When Mike started college, he wanted to be a medical doctor. He was the first person in his family to go to college, and he had never heard of a PhD degree. During college, he met a fellow student whose father had a PhD, and Mike learned more about research in biomedical science. He was thrilled to discover that the University of Toronto had a dual MD/PhD program because this would allow him to integrate his clinical interests with research. Figuring out the right combination for his clinical specialty and research focus was initially challenging for Mike. Initially, he thought he wanted to be an oncologist, so he did research relevant to cancer for his PhD. When he returned to finish medical school after his PhD, he realized that oncology wasn’t the best fit for him. Mike didn’t like constantly feeling like he had failed when a patient with cancer passed away despite being given the best available care. He struggled to see himself being happy working in this area long term. Ultimately, he decided to pursue neurology because there were many interesting unanswered research questions in the field, and he found this clinical area rewarding as well. In particular, he discovered that inflammation contributes to pathology in a lot of neurological diseases. Mike returned to his PhD lab to conduct postdoctoral research looking at the relevance of the immune system and T-cells in multiple sclerosis, and this work resulted in a high profile paper that helped him launch his research career and land a faculty position at UCI where he is today.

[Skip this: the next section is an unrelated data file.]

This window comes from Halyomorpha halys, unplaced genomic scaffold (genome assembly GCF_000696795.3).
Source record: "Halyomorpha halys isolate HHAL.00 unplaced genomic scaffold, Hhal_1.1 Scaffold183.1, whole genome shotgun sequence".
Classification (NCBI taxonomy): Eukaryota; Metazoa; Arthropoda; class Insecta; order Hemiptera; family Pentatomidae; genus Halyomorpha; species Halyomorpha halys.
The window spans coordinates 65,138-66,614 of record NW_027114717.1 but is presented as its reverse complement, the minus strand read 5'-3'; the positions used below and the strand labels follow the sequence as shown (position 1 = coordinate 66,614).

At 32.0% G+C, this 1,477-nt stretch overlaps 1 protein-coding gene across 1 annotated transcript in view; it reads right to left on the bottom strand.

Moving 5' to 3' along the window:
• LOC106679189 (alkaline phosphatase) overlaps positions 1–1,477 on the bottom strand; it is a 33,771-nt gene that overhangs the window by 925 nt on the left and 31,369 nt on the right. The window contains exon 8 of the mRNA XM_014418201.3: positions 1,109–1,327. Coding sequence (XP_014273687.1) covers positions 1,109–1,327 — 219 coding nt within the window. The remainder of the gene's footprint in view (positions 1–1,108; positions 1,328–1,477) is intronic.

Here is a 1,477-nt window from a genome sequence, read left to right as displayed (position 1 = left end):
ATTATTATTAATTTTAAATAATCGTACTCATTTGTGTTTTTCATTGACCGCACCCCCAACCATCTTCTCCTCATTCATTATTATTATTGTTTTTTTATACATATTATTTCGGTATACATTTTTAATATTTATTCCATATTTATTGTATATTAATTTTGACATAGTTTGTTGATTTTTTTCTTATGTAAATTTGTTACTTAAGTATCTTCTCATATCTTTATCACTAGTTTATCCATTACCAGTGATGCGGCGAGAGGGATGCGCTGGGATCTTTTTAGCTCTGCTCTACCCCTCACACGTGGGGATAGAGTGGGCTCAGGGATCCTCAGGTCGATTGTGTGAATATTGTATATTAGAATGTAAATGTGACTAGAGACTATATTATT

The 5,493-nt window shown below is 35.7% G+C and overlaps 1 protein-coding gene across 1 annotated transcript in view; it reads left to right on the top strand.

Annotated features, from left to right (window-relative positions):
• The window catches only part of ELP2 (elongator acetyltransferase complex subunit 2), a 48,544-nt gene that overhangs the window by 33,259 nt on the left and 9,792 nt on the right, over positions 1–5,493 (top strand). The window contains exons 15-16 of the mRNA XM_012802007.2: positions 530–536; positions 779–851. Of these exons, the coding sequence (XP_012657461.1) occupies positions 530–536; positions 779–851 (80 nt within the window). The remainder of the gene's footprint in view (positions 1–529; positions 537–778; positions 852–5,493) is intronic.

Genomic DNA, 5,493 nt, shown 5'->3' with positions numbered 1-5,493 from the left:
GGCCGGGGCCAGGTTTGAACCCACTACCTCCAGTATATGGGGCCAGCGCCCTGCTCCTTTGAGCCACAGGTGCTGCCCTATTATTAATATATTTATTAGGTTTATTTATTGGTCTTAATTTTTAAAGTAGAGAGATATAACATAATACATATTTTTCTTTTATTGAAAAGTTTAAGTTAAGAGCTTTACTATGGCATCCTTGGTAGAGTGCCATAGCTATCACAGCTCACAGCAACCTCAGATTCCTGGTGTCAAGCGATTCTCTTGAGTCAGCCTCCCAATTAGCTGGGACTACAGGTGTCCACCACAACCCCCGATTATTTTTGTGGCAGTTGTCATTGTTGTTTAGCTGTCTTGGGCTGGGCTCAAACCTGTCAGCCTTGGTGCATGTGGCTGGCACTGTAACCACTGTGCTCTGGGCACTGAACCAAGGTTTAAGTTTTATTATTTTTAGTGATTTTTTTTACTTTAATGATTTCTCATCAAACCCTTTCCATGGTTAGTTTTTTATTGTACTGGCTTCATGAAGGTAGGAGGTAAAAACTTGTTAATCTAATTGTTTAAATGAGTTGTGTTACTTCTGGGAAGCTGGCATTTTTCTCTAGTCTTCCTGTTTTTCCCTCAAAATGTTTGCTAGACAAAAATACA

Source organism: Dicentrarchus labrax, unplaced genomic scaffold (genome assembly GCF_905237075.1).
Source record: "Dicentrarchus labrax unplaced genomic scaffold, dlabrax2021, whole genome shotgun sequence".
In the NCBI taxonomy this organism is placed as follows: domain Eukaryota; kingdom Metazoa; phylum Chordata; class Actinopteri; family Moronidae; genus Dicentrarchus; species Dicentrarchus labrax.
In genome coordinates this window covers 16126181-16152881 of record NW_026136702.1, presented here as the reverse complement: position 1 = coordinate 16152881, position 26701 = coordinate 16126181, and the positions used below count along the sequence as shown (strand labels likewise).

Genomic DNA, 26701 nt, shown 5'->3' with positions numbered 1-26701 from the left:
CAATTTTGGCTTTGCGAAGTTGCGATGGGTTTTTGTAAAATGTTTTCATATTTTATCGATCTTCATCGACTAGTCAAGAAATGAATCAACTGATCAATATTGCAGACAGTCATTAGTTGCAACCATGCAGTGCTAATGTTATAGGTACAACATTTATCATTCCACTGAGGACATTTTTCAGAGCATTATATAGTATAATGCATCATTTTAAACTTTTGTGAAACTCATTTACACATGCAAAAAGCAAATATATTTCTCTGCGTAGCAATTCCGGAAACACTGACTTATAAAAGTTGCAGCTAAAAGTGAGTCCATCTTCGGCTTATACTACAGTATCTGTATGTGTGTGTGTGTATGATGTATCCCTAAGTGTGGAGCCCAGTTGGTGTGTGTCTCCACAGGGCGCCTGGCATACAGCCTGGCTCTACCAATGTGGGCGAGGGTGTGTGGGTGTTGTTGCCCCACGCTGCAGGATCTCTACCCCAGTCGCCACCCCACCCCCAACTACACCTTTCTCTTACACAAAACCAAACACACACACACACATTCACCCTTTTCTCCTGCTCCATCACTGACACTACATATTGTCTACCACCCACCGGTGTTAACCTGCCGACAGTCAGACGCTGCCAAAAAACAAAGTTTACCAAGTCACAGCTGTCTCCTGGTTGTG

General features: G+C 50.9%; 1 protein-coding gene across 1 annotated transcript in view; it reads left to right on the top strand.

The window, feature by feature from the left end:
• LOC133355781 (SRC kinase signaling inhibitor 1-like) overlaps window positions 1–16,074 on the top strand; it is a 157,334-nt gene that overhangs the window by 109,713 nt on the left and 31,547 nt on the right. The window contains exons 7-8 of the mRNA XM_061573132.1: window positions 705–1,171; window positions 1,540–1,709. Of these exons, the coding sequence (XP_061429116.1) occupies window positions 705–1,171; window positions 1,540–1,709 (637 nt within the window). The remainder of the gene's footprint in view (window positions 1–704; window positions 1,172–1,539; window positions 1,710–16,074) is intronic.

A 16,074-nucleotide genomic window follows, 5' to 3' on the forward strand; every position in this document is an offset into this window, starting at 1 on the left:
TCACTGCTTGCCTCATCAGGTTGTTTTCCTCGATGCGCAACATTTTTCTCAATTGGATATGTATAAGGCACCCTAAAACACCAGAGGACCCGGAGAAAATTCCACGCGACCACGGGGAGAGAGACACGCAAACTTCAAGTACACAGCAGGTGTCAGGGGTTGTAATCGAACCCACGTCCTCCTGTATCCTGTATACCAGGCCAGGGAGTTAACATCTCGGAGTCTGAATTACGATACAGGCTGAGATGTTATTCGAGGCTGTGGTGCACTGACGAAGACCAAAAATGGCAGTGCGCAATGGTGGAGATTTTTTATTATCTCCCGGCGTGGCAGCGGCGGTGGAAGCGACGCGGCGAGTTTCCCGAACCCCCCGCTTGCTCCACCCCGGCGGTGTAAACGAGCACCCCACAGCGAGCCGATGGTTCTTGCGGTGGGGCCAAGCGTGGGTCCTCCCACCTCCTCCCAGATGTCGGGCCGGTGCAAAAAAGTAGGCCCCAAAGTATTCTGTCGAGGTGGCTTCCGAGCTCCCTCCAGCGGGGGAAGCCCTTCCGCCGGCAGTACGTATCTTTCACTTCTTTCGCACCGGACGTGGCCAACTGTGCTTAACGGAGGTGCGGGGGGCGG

The Low Points: Failures and Challenges (25:01)
Within his first year working as an assistant professor at UCI, Mike was successful in getting funding for his research from the National Institutes of Health. Things were off to a great start. However, his first grant ended five years later, and it was a struggle to get a second grant. There was less government funding for research available at that point, and he was still relatively early in his career as a scientist. It was a major challenge, but Mike succeeded by persevering and continuing to submit grant applications until one was eventually funded.
A Shining Success! (27:42)